My mother lived her life through movies and books - she read everything there was to read. And she read to me every night. I never went to sleep without her reading to me. And she fantasized about the book and she would talk about it, the place, and you would think that after she read the book and after she told you stories about it, that she had actually been there. I learned about story from her, and I learned the value of a great story, and the value of great characters.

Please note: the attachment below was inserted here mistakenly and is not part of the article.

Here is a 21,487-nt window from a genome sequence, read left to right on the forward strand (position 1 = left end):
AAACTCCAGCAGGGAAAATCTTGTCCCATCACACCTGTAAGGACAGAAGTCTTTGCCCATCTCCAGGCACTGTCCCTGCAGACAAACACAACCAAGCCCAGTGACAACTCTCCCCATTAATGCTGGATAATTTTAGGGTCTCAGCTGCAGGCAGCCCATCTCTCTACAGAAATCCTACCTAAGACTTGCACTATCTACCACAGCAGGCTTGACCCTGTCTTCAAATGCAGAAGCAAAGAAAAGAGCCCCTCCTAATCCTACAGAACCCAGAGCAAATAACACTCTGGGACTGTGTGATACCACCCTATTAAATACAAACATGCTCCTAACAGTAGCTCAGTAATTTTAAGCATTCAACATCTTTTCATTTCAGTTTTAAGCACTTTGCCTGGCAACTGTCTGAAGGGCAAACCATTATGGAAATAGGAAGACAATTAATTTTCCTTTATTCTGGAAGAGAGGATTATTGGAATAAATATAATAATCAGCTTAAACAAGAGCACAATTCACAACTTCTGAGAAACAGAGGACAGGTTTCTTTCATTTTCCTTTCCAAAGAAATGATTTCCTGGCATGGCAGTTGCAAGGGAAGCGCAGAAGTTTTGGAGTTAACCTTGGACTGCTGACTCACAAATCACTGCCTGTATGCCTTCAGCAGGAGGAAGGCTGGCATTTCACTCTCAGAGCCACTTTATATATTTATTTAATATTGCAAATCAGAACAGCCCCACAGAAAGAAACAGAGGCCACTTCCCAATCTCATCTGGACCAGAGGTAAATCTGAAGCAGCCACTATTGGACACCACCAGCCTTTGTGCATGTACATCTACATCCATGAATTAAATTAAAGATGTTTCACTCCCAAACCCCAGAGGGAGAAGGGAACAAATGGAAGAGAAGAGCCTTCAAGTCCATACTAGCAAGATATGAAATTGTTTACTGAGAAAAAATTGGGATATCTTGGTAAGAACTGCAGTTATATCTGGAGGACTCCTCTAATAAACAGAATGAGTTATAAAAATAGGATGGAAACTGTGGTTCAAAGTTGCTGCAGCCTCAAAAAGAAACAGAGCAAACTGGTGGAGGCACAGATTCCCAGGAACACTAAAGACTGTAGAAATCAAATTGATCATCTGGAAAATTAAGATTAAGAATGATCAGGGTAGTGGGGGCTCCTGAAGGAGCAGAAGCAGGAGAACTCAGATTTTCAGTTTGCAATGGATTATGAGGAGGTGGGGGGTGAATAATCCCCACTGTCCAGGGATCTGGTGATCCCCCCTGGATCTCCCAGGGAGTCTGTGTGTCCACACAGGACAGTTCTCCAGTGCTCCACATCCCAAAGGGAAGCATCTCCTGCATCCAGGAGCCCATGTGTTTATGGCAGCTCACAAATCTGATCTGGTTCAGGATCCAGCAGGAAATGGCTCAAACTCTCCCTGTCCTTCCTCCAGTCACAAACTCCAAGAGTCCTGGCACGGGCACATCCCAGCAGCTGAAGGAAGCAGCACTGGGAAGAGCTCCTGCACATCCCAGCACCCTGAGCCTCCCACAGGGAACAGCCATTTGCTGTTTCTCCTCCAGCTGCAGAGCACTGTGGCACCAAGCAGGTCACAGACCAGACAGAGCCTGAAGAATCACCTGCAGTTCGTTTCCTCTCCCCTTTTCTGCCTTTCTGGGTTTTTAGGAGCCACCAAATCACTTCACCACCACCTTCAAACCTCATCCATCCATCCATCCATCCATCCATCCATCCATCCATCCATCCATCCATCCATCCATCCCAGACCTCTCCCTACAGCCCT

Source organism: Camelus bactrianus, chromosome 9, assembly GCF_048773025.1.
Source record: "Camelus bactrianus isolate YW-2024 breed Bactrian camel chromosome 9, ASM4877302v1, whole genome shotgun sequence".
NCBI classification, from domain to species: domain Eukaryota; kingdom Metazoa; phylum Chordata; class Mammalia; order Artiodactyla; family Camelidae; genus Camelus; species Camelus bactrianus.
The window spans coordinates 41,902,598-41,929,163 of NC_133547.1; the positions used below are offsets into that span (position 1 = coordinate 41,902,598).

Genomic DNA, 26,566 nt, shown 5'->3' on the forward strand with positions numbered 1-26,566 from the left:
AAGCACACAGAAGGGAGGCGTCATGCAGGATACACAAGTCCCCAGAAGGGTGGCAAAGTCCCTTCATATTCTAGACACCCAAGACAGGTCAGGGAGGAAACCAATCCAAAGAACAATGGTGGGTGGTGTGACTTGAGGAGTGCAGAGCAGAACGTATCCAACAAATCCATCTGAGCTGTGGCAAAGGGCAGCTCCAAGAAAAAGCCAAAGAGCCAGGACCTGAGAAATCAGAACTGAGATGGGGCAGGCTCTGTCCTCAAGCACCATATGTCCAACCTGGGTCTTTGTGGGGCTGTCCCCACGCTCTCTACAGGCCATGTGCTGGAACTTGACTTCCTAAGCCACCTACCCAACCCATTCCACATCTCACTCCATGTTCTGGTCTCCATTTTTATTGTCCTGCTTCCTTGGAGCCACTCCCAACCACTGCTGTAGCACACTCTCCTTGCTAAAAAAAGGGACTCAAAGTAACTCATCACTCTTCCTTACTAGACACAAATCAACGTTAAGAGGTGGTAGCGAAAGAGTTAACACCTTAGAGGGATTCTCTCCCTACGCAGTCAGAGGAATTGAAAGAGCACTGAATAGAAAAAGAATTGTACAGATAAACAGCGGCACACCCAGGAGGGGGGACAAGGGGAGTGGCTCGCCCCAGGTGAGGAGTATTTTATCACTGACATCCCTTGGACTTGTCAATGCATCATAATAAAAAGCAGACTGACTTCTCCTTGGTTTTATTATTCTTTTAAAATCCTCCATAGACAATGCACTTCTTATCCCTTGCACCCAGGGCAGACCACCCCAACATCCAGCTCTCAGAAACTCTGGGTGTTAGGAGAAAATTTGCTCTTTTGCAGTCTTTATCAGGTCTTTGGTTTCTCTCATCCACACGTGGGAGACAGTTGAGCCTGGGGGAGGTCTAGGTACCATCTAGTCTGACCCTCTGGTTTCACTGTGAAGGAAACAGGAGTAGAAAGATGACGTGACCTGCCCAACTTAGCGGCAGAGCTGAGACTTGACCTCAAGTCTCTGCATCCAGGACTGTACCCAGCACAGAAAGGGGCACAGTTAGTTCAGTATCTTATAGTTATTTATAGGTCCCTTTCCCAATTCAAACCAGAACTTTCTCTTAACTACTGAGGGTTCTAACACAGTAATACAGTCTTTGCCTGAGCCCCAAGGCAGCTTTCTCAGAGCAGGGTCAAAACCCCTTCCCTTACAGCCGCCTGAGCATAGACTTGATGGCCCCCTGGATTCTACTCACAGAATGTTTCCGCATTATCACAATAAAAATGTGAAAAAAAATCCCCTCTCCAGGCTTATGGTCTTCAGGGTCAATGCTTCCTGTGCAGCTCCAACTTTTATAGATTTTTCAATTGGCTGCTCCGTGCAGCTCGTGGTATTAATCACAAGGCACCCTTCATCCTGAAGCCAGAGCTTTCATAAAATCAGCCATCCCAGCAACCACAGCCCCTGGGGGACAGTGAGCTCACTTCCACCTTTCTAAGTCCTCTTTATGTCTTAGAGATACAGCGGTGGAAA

I feel with this film that as long as we tell Philomena's story and as long as we're true to her, which Jeff and Steve have already done by writing the story. . . we must not sell her short;. She's a most remarkable woman and all my concern was that we must be absolutely true to her story.
The second book, which was probably more from a professional standpoint - when I read Junot Díaz's Drown, I was like, Oh my god, you can write these stories and people will actually read them beyond your own little community. This guy's book is blowing up and it seems like [he's writing about] the neighborhood that I grew up in. That was a big deal. I read that in graduate school, so that's when I was really taking writing seriously, but I didn't know you could do it. I didn't know you can actually be an author. It was a weird epiphany.